Climate talks: Lukewarm response to India`s agenda

India`s 3 point agenda -- talks on carbon space sharing, IPR and unilateral trade barriers has got a lukewarm response from key negotiating blocs.

Durban: India`s three point agenda -- talks
on carbon space sharing, IPR and unilateral trade barriers has
got a lukewarm response from key negotiating blocs, including
the LDC countries, as nations stepped up effort to build
consensus on USD 100 billion climate fund and Kyoto Protocol.

The three point agenda, includes equitable sharing
of atmospheric carbon space, technology sharing and
intellectual property rights (IPR), which were left out of the
were left out of the 2010 Cancun Agreement. The third item is
unilateral trade barriers ((in response to the European Union
aviation tax), which India opposes.

After losing out in last year`s talks in Cancun, the
Indian delegation insisted that negotiators here in the South
African city take up these these issues.

Pa Ousman JARJU from Gambia, who represented the
Least Developed Countries (LDC), indicated that bloc agreed
with India in principle but there really isn`t time for new
discussions on the issues that New Delhi is pushing.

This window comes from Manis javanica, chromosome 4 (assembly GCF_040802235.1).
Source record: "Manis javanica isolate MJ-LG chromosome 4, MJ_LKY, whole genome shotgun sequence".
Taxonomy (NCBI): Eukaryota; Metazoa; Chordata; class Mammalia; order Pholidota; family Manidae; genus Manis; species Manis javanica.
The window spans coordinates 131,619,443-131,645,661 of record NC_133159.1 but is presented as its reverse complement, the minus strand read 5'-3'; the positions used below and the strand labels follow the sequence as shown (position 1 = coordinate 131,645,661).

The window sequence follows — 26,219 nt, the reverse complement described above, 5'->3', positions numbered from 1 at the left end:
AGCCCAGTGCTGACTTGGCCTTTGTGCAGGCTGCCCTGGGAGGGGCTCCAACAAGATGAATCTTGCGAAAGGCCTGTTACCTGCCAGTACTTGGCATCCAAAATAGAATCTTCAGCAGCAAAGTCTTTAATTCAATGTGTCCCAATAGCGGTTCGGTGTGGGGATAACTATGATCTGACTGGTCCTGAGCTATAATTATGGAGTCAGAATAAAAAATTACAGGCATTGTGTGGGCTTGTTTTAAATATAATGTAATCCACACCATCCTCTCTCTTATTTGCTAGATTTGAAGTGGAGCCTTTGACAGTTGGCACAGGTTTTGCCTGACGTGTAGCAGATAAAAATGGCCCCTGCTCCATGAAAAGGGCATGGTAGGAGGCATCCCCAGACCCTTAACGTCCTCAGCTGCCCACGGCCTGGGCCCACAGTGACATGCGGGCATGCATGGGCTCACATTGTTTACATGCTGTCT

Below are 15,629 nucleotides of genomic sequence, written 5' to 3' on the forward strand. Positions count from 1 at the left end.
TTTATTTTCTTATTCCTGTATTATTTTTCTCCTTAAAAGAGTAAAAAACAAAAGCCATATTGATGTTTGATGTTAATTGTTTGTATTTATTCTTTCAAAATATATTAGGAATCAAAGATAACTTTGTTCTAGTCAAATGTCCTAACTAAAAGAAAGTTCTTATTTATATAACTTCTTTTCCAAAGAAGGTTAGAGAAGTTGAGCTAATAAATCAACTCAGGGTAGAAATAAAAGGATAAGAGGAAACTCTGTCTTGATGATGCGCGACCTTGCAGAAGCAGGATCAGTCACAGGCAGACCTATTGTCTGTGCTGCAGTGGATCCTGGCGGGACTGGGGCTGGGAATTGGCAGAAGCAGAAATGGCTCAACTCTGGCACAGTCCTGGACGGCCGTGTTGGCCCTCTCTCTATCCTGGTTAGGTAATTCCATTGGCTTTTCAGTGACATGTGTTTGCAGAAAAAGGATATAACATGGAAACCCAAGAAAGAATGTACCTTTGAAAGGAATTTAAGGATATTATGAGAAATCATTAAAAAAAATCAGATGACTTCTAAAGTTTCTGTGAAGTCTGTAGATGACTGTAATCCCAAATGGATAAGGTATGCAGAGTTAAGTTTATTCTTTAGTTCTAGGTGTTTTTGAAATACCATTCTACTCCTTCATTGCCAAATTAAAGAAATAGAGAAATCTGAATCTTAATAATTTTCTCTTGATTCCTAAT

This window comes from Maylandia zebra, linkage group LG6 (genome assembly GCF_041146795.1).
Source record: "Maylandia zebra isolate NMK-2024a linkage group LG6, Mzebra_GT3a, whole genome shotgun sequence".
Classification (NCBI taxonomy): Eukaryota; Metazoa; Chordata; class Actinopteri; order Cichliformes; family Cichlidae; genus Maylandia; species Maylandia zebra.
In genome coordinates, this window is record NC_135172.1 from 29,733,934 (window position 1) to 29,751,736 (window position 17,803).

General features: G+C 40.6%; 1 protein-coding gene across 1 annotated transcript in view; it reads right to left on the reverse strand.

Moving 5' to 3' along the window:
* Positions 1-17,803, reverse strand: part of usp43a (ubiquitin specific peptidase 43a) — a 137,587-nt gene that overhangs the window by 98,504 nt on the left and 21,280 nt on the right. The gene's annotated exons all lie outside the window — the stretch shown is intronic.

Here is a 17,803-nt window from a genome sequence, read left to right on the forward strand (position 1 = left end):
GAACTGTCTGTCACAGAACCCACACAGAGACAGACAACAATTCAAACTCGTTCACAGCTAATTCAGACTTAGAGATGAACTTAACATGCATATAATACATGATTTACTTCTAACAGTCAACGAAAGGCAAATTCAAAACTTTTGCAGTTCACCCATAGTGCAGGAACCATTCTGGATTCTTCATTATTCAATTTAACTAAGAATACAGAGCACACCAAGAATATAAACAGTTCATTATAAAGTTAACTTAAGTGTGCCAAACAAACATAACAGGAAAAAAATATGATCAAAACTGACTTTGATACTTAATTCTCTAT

"We are in agreement with India but we cannot wait
any longer," he said. "Everyone must do something".
Government negotiators from 194 countries have gathered
to discuss the next steps to combat climate change.

After the first week of talks, little progress has
been made on key issues like the annual USD 100 billion Green
Climate Fund and the future of the Kyoto Protocol, the only
legally binding treaty, which is in jeopardy.

Environment Minister Jayanthi Natarajan who arrived here
on Monday took charge of the Indian delegation, which is under
pressure to accept legally binding emission cuts from the
developed countries as well as the most vulnerable developing
nations as well.

India remains steadfast that eradicating poverty remains
its top agenda, which also corresponds to its decision to
revisit the issue of equity.

Artur Runge-Metzger, from the European Union, said that
the present conference in Durban was not the right time to add
new-agenda items to the current discussions.
"That is overloading the process," he said.

In 2005, developed countries promised to transfer
complex technologies to developing countries free of cost to
cope up with climate change.

But in 2009 at Copenhagen, they failed to commit to
such transfers citing the problematic intellectual property
rights regime.

Runge-Metzger also noted that the discussion on IPR had
been carried out for more than a decade but no solution had
been reached.

The European diplomat reiterated the continent`s position
that trade discussion should be taken up under the WTO and not
the UN framework (UNFCCC).

"Is the UNFCCC to do the work of the WTO?" he asked.

"Is the intention of India to duplicate the work?"

Informal discussions on India`s agenda items are currently
being carried out. The Indian delegation here maintains that
the agenda-items have been well received.


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